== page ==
As higher yields attract more inflow of money the DXY also hits its high since November as it catches up to rising yields on the back of strong economic data and strong technical supports. However, historically this would usually mean we are in a risk-off and deflationary environment which clearly isn’t the case with current market performance and we believe that this rising dollar trend will not be here to stay even though we are starting to see a rise in non-commercial CoT numbers.


DXY Daily Chart

Source: TradingView


Dxy Monthly Chart

Source: TradingView


Source: CFTC Commitments of Traders



If the dollar continues to trend, EM and commodities will be affected. We are already starting to see a slowdown in the S&P GSCI. Given current inflationary tailwinds, we believe the issue is with the current dollar strength.


S&P GSCI

Source: TradingView


Source: Nasdaq, Fred St. Louis





Having said that, we have been seeing back-to-back all-time highs in the S&P 500 due to reflation and we feel that a correction is due.

The Shiller PE ratio has been on the rise with increasing momentum to the upside meaning that company valuations are rising rapidly, a peak in the Shiller PE ratio has had a history with markets correction like Black Tuesday and during the tech boom.

Source: Robert J Shiller


Our proxy for the Buffet Indicator; the Wilshire 5000 to GDP ratio is also stating that the stock market is insanely overvalued compared to historical average.

Source: Fred St. Louis




A divergence has been forming on the S&P 500 vs the Nasdaq 100 which had a high historical correlation and we believe that something’s got to give. The last time an obvious gap between the two was seen the S&P was the one who played catch up and we believe that to be the case this time too.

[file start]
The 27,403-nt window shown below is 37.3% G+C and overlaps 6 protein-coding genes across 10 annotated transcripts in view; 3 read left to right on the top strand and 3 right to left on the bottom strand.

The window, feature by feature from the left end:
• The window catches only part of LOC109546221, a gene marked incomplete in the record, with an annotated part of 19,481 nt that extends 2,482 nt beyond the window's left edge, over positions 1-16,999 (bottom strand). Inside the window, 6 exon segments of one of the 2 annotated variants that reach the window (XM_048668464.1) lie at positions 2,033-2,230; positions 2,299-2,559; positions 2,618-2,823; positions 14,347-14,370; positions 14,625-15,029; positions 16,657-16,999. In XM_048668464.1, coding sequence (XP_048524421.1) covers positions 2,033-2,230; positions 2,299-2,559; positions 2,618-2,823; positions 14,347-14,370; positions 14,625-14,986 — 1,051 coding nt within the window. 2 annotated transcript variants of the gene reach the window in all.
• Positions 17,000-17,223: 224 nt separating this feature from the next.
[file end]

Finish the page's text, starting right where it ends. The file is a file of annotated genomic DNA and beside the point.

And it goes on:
S&P 500 (yellow) vs Nasdaq 100 (white)

Source: TradingView


Taking a look at the S&P 500 breadth (S5TH) as well, the number of stocks in the S&P 500 above their 200 moving-average is approaching an all-time high. Peaks in the breadth have had a trend of a correction following it.


S5TH Index (white) vs S&P 500 (orange)

Source: TradingView


The 12-month forward looking EPS doesn’t justify current price as well…

Source: FactSet


And it seems that the number of short-sellers is way too little according to Goldman, a squeeze happening now would be a big one.

Source: Goldman Sachs Global Investment Research



Given the above points, we feel that a correction is due, not to mention the VIX is looking like its ready for some action technically.


VIX Daily Chart

Source: TradingView


Traditional workings of the markets that have been prevalent in markets don’t seem as useful in our current economic environment as fears of rising inflation and debt looms. We saw investors rotating into assets which tends to better during inflationary periods and saw bonds yields rising to match it, although we believe a correction for the S&P 500 is due, we believe that the current “bubble” is too big to fail and we expect inflation with low rates going forward given current market dynamics.



Disclaimer